Equifax in July 2017 and Yahoo in 2014 are some of the most recent examples of large-scale hacks that make personal information available to criminals. These can leave you vulnerable to identity fraud, including stolen credit cards and new loans being taken out in your name.

Often you’ll be offered free credit monitoring if your information is exposed in one of these hacks. These services can be useful, but they are limited and can take up to 60 days to notify you if there’s potentially fraudulent activity on your account. They can’t usually alert you if a thief uses your information to forge a driver’s license or passport and don’t monitor retirement or brokerage accounts. Some stronger services we reviewed are more comprehensive than what you’d receive in the event of something like the Equifax hack.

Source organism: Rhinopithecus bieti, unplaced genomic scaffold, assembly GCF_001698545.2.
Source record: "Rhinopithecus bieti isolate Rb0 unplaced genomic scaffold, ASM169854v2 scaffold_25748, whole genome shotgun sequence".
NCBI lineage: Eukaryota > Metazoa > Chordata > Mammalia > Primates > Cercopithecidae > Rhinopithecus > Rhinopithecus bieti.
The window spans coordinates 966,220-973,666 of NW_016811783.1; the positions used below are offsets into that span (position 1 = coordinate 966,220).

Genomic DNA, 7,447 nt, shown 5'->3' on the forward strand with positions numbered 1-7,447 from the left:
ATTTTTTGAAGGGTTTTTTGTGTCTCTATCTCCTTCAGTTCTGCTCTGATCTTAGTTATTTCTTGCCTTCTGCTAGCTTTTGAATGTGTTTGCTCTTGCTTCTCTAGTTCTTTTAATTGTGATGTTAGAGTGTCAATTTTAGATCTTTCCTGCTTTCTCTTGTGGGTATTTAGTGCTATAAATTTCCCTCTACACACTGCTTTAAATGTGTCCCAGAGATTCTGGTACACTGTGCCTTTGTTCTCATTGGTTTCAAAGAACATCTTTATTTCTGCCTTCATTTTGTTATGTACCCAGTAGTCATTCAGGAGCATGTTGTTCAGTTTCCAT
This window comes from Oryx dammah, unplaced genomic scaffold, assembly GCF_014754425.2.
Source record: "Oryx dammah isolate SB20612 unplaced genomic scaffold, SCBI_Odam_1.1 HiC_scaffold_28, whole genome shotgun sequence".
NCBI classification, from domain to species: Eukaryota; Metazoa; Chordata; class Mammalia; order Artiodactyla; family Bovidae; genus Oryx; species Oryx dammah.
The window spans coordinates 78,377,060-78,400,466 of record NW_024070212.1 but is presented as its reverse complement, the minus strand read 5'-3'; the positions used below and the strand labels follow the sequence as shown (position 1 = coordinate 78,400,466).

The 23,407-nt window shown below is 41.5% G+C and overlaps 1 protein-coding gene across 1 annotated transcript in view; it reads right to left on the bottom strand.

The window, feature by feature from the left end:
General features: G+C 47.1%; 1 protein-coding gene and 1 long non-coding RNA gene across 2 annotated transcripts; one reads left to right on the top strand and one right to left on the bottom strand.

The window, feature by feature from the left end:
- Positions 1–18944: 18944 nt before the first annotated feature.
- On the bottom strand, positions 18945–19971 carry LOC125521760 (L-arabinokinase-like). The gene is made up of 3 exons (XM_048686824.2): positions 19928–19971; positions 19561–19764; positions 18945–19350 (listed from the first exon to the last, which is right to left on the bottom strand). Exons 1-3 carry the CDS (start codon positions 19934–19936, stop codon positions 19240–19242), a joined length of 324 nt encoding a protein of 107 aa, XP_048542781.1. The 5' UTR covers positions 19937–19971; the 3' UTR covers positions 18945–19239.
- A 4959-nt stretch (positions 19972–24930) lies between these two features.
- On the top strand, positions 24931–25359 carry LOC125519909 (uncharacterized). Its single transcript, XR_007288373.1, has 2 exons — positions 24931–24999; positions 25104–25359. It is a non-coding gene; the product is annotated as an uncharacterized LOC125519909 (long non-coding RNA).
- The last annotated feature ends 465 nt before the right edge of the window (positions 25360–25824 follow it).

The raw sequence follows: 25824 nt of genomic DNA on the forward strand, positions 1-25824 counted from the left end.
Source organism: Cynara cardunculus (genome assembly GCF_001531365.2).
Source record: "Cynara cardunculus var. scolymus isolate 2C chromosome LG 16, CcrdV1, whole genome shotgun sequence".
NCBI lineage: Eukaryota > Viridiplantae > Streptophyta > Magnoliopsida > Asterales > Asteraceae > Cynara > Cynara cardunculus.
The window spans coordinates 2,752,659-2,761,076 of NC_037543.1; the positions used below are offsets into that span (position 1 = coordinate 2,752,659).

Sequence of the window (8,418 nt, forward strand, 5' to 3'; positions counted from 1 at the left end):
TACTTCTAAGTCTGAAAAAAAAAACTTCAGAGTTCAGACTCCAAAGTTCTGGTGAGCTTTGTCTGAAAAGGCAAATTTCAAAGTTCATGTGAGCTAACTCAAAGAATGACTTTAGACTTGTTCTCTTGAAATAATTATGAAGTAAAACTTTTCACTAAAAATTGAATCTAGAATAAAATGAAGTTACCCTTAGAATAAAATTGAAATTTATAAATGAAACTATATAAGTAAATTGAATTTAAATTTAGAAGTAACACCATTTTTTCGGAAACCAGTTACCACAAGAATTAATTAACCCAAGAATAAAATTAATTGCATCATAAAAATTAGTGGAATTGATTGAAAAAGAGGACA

One step you can take is asking Equifax, Experian and TransUnion for a credit freeze. This prevents creditors from pulling your credit file without your consent. To do this you’ll have to notify each of the credit bureaus that you want a freeze on your credit file. Usually you can do this online, but in some cases you may need to call. Once you’ve requested a freeze, you’ll get a PIN you’ll use to unfreeze your file for when you apply for a line credit. Depending on the state you live in, you might need to pay a fee (up to $15) to place a freeze.

You can also put a fraud alert on your file. The alert lasts for 90 days but can be renewed indefinitely. This requires creditors to contact you for permission to open a new line of credit in your name.

Basic Facts About Credit Reports

Your credit score is the key to such things as owning a home, starting a business, getting a lower auto insurance premium and even being hired in some places. Sometimes a negative credit report is a result of some bad financial luck. Other times it is because of identity theft. Keeping track of your credit score is important to heading off potential threats or correcting inaccuracies quickly if any appear.